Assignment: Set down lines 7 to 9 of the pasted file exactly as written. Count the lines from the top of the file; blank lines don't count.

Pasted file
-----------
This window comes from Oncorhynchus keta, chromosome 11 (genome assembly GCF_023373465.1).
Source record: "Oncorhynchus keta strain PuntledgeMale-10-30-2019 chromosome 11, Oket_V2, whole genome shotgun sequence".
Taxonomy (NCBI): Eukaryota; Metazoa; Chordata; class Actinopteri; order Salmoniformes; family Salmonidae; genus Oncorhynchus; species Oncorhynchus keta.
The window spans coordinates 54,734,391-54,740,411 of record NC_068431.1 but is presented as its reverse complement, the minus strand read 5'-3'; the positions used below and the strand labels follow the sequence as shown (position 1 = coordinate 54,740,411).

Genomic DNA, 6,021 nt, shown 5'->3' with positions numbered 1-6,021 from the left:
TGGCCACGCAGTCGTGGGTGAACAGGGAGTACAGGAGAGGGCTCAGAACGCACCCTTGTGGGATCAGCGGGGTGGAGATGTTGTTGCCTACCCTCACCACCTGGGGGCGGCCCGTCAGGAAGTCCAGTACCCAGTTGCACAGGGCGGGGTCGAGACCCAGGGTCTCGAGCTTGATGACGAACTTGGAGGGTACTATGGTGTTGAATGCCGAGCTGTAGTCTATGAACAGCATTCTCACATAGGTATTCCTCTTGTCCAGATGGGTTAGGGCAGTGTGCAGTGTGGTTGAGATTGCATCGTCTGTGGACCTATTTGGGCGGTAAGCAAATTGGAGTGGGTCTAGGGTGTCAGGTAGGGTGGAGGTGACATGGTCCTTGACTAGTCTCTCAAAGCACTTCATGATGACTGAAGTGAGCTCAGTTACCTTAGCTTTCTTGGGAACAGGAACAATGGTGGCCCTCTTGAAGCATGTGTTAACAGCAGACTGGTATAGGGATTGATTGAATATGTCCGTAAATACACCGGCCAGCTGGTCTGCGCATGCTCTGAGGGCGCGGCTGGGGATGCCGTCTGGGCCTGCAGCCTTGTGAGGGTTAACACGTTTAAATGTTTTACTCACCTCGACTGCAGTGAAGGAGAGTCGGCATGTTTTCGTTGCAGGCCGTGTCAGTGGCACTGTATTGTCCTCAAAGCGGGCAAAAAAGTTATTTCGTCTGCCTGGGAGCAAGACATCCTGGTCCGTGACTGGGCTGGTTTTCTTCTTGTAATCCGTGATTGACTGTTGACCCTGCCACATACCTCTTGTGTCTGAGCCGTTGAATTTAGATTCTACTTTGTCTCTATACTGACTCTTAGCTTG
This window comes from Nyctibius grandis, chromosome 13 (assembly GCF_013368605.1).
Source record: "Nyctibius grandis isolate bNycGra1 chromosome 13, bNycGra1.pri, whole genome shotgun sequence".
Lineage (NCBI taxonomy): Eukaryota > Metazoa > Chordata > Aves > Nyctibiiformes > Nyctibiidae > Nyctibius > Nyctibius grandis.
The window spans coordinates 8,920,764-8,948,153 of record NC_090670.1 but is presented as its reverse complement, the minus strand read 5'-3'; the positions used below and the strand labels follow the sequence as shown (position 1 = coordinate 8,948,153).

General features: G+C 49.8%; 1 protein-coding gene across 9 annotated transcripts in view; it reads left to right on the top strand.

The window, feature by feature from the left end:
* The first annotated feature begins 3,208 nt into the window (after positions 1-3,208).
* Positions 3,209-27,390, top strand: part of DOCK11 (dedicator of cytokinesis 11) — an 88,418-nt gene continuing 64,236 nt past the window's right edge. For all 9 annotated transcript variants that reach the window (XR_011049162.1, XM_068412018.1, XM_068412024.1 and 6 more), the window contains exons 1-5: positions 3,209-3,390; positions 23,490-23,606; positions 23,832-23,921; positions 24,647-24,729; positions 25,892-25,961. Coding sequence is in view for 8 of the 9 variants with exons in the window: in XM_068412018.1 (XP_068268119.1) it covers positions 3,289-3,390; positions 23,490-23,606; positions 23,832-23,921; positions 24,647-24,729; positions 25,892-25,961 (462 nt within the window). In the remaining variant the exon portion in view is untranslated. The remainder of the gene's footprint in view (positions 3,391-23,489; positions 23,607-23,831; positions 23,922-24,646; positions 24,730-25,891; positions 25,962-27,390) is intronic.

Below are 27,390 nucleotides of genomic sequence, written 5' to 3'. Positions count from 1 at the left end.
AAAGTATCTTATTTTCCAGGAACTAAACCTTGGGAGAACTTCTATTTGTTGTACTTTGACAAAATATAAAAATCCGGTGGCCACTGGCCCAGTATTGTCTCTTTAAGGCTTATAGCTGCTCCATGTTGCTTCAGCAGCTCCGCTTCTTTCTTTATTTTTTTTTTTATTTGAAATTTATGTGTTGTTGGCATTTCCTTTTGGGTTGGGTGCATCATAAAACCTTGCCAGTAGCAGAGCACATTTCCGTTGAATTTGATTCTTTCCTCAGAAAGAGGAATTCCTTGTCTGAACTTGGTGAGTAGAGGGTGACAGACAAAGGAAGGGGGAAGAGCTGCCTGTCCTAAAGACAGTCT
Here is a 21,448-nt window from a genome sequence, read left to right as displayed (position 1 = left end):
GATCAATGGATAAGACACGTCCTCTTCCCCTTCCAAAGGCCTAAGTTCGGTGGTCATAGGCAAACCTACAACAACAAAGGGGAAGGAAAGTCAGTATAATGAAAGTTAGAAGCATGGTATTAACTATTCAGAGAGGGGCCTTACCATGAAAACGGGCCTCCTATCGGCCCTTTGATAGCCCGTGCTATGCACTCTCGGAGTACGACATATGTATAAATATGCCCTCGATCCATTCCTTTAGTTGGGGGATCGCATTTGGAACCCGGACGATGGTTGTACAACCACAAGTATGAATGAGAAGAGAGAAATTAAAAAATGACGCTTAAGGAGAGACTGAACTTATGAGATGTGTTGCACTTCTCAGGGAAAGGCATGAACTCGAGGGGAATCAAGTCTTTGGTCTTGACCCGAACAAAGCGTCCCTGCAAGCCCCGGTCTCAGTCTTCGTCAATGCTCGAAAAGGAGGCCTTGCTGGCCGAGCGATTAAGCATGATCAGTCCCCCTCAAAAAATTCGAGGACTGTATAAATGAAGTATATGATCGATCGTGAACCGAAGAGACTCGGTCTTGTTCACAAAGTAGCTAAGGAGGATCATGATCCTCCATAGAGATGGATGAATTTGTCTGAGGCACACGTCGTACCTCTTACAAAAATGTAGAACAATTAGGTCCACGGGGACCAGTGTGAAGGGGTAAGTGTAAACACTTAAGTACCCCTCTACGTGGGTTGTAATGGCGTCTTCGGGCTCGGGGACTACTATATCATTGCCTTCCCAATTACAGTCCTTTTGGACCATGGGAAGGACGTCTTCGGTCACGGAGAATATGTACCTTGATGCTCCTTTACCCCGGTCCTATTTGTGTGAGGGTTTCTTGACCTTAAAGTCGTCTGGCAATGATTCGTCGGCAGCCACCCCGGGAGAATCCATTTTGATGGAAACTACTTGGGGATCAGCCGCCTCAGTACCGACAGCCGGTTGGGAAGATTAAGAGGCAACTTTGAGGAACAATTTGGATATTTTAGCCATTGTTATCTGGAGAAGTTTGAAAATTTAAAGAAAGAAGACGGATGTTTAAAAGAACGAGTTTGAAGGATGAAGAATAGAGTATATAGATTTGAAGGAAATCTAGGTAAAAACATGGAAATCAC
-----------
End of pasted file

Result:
This window comes from Nyctibius grandis, chromosome 13 (assembly GCF_013368605.1).
Source record: "Nyctibius grandis isolate bNycGra1 chromosome 13, bNycGra1.pri, whole genome shotgun sequence".
Lineage (NCBI taxonomy): Eukaryota > Metazoa > Chordata > Aves > Nyctibiiformes > Nyctibiidae > Nyctibius > Nyctibius grandis.